Family

My sister-in-law, Mari, with her newborn son

My sister-in-law, Mari, with her newborn son

Two weeks ago, my host brother’s wife, Mari, gave birth to a baby boy. Like most births, it was a happy occasion. But, for me, this birth was an especially joyous event.

Whenever anyone asks why I love the life I live in Senegal, I always respond with one thing: my family.

A little over a year ago, when I arrived in Velingara with beginner Pular, three suitcases, and a sunburned face, my family welcomed me as one of their own. Instantly, I became a sister, daughter, aunt, and niece. Although I will always be the weird foreigner living in the corner room, I am the crazy white person that belongs to the family.

Most of the time, I take this role for granted. The children annoy me. My mother always asks where I’m going. And my grandma never stops teasing me. Like many things in life, it can be all too easy to overlook the good things we’ve been given.

After returning from a three-week vacation to Europe, I realized how much I missed my family in Senegal. Maybe distance makes the heart grow fonder, but, as my little sisters ran out to greet me on the road, my spirits soared. As I walked into the house, I was coming home.

My brother, Abidina, with his baby son

My brother, Abidina, with his baby son

When my sister-in-law became pregnant, I didn’t give it much thought. In a society where a woman’s primary role is as a mother, women are often pregnant. Additionally, because many people are superstitious, it’s bad luck to talk much about a pregnancy.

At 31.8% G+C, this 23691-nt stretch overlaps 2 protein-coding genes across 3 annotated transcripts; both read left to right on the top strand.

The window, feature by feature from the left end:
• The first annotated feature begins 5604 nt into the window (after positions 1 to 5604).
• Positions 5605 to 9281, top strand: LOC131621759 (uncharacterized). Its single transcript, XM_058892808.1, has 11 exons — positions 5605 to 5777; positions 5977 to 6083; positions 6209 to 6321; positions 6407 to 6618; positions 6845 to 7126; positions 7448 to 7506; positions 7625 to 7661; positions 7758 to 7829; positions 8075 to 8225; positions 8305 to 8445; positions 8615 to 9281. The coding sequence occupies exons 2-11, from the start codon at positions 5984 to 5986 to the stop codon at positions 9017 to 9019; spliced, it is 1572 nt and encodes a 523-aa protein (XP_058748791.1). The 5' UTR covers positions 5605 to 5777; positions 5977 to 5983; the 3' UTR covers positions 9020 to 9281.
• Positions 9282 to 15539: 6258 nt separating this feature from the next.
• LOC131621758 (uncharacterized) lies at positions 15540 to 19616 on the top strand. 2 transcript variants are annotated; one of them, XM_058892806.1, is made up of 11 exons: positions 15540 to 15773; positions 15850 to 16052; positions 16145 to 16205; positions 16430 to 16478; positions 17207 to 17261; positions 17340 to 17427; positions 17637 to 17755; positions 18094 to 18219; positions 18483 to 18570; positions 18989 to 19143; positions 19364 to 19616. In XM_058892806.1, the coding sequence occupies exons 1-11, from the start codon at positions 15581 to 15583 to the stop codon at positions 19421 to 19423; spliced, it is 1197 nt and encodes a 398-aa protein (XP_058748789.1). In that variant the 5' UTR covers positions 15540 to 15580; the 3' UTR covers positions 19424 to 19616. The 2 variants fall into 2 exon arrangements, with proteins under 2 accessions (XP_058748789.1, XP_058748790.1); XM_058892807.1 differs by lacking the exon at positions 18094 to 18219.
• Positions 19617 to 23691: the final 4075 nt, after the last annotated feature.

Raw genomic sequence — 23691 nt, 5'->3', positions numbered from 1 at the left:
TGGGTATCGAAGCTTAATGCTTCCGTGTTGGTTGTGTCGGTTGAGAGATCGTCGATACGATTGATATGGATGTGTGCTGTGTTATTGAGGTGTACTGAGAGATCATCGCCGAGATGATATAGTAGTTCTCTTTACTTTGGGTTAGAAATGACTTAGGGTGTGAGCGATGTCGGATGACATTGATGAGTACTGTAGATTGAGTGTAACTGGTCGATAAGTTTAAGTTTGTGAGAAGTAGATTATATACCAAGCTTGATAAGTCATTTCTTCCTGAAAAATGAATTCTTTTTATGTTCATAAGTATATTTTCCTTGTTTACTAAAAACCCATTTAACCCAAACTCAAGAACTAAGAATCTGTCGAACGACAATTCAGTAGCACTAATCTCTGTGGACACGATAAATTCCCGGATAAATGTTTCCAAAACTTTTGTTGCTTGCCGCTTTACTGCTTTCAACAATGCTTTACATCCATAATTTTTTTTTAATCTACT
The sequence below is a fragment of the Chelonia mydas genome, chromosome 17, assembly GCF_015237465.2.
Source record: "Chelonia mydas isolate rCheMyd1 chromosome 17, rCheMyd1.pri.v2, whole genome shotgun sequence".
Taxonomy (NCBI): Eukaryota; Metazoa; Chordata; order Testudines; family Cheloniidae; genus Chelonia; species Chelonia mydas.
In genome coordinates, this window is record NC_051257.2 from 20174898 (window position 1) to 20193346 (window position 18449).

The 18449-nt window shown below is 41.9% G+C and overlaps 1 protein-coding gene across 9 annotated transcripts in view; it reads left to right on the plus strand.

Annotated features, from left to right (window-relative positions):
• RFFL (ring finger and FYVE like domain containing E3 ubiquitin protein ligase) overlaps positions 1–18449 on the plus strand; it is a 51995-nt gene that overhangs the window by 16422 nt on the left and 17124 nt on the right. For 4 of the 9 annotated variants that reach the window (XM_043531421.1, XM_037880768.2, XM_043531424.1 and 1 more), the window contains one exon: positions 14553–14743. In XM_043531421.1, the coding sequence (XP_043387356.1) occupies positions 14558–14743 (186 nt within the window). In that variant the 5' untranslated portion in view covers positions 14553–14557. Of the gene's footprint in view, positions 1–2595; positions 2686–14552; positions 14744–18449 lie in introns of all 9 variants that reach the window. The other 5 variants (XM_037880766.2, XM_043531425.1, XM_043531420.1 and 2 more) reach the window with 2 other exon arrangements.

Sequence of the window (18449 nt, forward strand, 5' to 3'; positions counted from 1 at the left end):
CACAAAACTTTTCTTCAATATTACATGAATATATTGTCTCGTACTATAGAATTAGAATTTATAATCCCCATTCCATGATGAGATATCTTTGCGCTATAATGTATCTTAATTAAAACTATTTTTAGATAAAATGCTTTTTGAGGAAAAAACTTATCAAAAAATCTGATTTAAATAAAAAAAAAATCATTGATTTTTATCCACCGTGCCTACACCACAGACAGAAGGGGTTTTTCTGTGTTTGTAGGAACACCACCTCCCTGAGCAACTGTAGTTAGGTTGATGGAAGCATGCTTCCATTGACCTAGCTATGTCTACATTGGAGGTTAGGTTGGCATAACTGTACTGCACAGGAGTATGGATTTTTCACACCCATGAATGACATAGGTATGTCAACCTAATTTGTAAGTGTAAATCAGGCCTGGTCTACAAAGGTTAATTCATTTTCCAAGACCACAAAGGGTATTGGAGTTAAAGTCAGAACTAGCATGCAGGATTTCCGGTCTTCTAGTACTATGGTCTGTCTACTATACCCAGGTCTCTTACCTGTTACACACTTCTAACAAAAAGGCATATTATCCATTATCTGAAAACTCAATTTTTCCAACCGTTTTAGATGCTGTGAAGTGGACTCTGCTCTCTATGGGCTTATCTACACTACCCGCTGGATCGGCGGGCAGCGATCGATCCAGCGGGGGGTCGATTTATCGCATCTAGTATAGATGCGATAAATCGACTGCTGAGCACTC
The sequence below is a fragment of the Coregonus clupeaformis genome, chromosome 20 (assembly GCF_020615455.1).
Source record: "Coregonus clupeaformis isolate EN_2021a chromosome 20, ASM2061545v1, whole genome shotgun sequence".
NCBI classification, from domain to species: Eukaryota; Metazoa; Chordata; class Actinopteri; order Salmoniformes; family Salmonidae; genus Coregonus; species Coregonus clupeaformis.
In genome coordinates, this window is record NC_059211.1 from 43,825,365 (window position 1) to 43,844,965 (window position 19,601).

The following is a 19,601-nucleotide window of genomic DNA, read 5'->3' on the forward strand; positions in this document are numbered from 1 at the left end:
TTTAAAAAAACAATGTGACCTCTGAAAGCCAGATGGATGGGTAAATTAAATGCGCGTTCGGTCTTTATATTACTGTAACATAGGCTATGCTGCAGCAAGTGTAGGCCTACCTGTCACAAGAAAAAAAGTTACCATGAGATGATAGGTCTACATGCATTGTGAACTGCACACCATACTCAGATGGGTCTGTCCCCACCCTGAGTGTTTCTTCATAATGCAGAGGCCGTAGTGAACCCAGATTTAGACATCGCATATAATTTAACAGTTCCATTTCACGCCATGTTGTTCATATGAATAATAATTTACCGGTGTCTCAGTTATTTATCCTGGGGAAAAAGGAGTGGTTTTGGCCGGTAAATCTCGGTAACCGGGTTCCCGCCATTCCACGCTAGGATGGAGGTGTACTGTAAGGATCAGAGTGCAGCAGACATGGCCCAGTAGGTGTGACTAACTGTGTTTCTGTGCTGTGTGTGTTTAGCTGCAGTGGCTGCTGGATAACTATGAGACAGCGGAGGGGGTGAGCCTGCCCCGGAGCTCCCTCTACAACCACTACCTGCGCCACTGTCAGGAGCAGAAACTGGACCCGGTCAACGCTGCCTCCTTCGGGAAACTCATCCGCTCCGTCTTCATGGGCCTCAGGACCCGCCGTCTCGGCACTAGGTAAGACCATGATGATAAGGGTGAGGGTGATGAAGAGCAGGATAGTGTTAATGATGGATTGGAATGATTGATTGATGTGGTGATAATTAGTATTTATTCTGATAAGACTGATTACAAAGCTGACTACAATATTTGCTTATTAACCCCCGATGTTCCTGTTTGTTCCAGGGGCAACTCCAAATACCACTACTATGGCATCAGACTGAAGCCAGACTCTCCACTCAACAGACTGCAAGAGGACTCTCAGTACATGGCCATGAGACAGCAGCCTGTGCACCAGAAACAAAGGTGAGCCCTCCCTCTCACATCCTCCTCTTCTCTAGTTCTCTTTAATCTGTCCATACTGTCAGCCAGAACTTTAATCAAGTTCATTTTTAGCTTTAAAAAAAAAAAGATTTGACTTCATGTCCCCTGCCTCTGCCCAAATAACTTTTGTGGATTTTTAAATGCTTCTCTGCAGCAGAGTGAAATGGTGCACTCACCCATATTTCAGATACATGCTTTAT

Mari already had three kids, a fourth one didn’t seem like it would have a great impact on my life. The other children, Salimatou, Dienabou, and Ablaye, were just like little brothers and sisters to me. I hug them, scold them, tease them, and (occasionally) give them candy as if they were my American siblings.

Because Mari gave birth in the middle of the night, I didn’t find out until I woke up the next morning. As soon as I heard the news, I rushed over to the hospital. My mother, grandma, and a couple other women were already there.

When Mari presented the baby to me, my eyes instantly filled with tears. I hid my face from the other women in the room as I admired my new little nephew. I’ve seen many newborn babies during my time in Senegal, but this one belonged to me. He was the newest member of my family.

I was no longer the newcomer, but I was there to welcome him with open arms.

Mahamadou on his birthday

Mahamadou on his birthday

Sometimes I feel like an outsider in my family. First of all, I’m white. Secondly, the culture, language, and customs still seem foreign to me at times. Thirdly, the fact that my time here is temporary always hangs over our heads.

But babies seem to have a way of pulling a family together.

When Mari and the baby came home later that day, I was reminded that this family is my family. I belong to them and they belong to me. As I held the baby in my arms, and he inevitably peed on my lap, I was thankful for a family that had become just as much my family as the one I left behind in America.